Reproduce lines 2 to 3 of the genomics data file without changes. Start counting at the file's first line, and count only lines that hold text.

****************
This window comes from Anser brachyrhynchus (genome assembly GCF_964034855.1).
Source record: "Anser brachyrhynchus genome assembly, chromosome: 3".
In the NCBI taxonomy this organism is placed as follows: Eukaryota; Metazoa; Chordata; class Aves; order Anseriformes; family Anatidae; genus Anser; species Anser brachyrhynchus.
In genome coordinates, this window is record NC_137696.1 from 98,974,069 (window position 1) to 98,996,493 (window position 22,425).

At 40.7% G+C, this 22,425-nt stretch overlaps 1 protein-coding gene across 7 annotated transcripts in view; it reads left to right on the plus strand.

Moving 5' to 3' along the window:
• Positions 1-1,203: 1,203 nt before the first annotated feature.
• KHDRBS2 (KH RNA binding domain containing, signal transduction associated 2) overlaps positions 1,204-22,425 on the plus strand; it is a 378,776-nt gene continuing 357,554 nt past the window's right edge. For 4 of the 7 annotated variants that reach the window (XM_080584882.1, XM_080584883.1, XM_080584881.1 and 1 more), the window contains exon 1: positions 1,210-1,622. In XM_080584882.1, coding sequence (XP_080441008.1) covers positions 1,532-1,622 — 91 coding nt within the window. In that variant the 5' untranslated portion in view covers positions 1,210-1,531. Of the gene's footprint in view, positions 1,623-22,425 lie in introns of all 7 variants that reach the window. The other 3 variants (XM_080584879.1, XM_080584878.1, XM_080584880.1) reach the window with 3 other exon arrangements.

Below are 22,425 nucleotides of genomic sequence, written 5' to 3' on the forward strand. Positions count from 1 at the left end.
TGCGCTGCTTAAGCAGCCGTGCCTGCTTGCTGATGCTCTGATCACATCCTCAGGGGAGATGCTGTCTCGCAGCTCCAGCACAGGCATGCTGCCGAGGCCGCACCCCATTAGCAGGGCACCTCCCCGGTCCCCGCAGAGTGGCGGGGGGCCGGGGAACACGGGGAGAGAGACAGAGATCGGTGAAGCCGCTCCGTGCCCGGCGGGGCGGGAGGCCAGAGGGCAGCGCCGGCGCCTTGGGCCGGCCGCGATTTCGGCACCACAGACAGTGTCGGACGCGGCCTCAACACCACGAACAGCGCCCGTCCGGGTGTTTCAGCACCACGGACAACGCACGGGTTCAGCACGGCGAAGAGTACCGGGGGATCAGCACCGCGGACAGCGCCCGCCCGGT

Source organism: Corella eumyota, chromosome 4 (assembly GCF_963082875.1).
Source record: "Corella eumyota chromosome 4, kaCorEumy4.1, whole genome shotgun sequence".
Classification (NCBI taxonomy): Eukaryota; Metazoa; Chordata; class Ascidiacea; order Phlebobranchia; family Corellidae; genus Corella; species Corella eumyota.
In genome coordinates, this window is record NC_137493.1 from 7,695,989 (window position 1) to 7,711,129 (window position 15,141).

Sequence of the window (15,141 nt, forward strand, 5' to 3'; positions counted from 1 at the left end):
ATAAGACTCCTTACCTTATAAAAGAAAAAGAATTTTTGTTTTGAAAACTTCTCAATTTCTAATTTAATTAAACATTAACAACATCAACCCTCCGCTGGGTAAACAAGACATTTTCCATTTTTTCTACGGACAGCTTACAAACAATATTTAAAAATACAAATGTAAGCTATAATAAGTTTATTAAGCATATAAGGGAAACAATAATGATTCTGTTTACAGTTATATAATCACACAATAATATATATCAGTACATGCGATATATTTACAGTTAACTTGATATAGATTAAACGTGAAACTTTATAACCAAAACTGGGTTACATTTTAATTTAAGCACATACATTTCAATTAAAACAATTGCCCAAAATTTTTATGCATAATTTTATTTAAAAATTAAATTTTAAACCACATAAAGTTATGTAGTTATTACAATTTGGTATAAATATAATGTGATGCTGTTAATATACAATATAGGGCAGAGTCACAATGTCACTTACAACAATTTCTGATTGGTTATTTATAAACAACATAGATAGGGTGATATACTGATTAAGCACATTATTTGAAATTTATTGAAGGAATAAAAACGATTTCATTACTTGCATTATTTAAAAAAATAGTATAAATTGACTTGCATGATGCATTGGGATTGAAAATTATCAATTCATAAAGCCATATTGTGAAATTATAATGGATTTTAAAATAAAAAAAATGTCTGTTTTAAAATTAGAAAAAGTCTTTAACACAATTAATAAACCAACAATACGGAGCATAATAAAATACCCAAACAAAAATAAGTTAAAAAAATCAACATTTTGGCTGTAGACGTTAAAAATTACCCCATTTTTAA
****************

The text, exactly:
Source record: "Anser brachyrhynchus genome assembly, chromosome: 3".
In the NCBI taxonomy this organism is placed as follows: Eukaryota; Metazoa; Chordata; class Aves; order Anseriformes; family Anatidae; genus Anser; species Anser brachyrhynchus.